Confucius thought that social unrest could stem from dissociation between language and reality. A “rectification of names” was called for when words no longer related to their material referents. But how do you rectify emotions or conscience? How do you re-sensitize a world gone numb?
Lately, I’ve come across a little interjection of indifference—“meh”—that tersely appraises the emotional lethargy of our age. There’s a certain economy to the remark, a complete confluence of sound, syllable, and even appearance that expresses the languor of a soul that won’t be stirred by what’s posited for its consideration.
If a grunt-like “eh” is the vocal equivalent of a shoulder shrug, the addition of the “m” somehow enervates the utterance further, conveying both the anemic ennui of the subject and a dismissive judgment of the object.
Although pop-culture credits The Simpsons with spreading its use, you tend to run across meh mostly in print. The depleted way in which it’s uttered doesn’t have the same impact as it when it’s spelled out; in fact, I’m not convinced it’s really being heard in a distinguishing way yet. But once it’s seen enough and its semantic difference acculturated, people will speak it more. Right now, it’s the kind of thing that shows up in comments sections and on smug T-shirts.
The impact of meh seems proportionate to how much apathy is shown towards that which was meant to elicit emotion. For example, in one of its initial outings (again, The Simpsons) it was used to put across the younger generation’s overall dispassion about things like triple bypass surgery.
In comments-section jousts, someone might mention the Jewish holocaust to make a point, only to be answered: “Meh. There were lots of so-called ‘holocausts’ just as deadly as that one in the twentieth century.” The shock of the reply also comes with a subtext: “I’m being realistic and objective. You’re being emotional and simplistic.”
A few weeks back, doing research, I was confronted by the phrase in conjunction with a press story shouldering its way onto the airwaves.
The discussion was one of those “media self-reflection” moments. Print, television, radio, and internet news sources were asking whether it was true that they’d ignored the criminal trial of Dr. Kermit Gosnell. He’s the Philadelphia abortionist charged with murdering four babies (the original count was seven) born alive in his clinic, and also of causing the death of Karnamaya Mongar, a Nepalese refugee.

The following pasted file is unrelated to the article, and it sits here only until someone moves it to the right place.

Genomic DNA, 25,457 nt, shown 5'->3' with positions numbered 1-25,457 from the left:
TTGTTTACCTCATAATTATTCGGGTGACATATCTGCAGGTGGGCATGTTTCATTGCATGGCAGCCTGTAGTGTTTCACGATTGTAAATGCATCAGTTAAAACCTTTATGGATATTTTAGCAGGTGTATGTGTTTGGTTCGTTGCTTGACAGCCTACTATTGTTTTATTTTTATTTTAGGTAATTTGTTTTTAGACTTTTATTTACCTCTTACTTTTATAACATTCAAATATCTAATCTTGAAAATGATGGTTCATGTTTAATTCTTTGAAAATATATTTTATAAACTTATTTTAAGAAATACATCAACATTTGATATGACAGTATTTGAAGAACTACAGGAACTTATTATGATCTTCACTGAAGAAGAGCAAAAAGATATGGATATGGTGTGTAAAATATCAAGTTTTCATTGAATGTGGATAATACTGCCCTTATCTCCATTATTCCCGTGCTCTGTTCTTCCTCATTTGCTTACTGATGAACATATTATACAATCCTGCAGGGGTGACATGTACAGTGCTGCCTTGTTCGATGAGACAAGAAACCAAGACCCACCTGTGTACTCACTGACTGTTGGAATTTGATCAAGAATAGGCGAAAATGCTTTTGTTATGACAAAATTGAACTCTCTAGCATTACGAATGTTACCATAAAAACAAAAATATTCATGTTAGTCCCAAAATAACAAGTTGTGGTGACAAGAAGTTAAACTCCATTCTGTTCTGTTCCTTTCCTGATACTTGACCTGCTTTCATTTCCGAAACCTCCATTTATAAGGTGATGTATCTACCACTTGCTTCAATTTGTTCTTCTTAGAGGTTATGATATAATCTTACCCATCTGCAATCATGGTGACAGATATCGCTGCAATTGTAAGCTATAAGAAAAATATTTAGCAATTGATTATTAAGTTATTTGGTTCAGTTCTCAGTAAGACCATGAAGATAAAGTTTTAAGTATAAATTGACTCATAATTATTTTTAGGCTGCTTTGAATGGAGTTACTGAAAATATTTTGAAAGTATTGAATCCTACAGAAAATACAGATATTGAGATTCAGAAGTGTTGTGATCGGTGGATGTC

If you don’t know the story—and that was the critics’ charge, that the press purposefully kept you in the dark—the facts from the grand jury report are these:
Found in Gosnell’s flea and rat-infested clinic—with blood-soaked floors and urine-ridden air—were the body parts of forty-five children (feet, primarily, but also whole legs, being preserved in milk jugs, orange juice cartons, and cat-food containers). Witnesses—patients and clinic workers—testified that many of the remains belonged to babies who had slipped from the womb during partial-birth abortions.
Flailing there—one worker said that they squealed like “aliens” for twenty minutes—the infants would then undergo a “medical procedure” known as “snipping”: Gosnell inserted scissors into their necks and cut their spinal columns. He reportedly charged according to the child’s size—sometimes seven and a half month-old infants—and joked about how they “flopped around like chickens” afterward, and that some were big enough to “carry him home.” One child was born in a toilet, thrashing about in the water before she died. In fact, body parts consistently obstructed the plumbing.
Further, Gosnell seems to have been something of a racist. Black himself, he performed his procedures on minorities in the abattoir downstairs, whereas white women were serviced in the cleaner spaces above. Numerous sickened and maimed patrons complained to authorities, but nothing was done. No one inspected the place. Not for two decades.
So there were many angles to this story—criminal, political, social; something for everyone. And the charge was that the mainstream press—with notable exceptions (J.D. Mullane, for one)—remained almost completely absent during the trial. The picture above is that of the courtroom benches reserved for the media. Apparently, nobody cared to hear; it was all one big meh.
The reasons proffered were that Gosnell’s was only a “local crime story” (the rejoinder: weren’t Trayvon Martin’s and Caylee Anthony’s the same?); it was “too grisly” (Newtown? Sandusky?); or, quizzically, it was “too charged with partisanship.”
As Victor Davis Hansen pointed out, had the victims been dogs, as in Michael Vick’s story, we’d have had blanket coverage and unified outrage. But here? Meh.
Some counter-reaction to the critics is telling. A follower on Dave Weigel’s twitter account (Slate) dismissed the whole affair with a “meh.” She said the trial was only being used for “political posturing.” Subsequently, at a congressional committee hearing, Planned Parenthood lobbyist Alisa Snow wouldn’t agree that a baby born in the “Gosnell circumstances”—breathing, moving—was herself a patient, deserving of respect and attention. The child’s fate was still contingent; it was a “health care” decision, she said.
But if there is no common ground here—with a live child—then I ask where? If this doesn’t appall everyone, what will? When you look right at this business and won’t call it what it is? Worse, won’t feel that it is what it is?
If that’s so, then what’s left to be rectified? Names are the least of it.
This is the way the world ends, said T.S. Eliot, Not with a bang but a whimper.
I’ll go him one step further: yes, with a whimper, but with no plaintiveness in that sound, neither of remorse nor even of self-pity. A whimper unmoved by its own end, let alone that of others; the bored sigh of those who have hollowed out their capacity to bother, and whose three-lettered epitaph dies in the smothered torpor of their own contempt.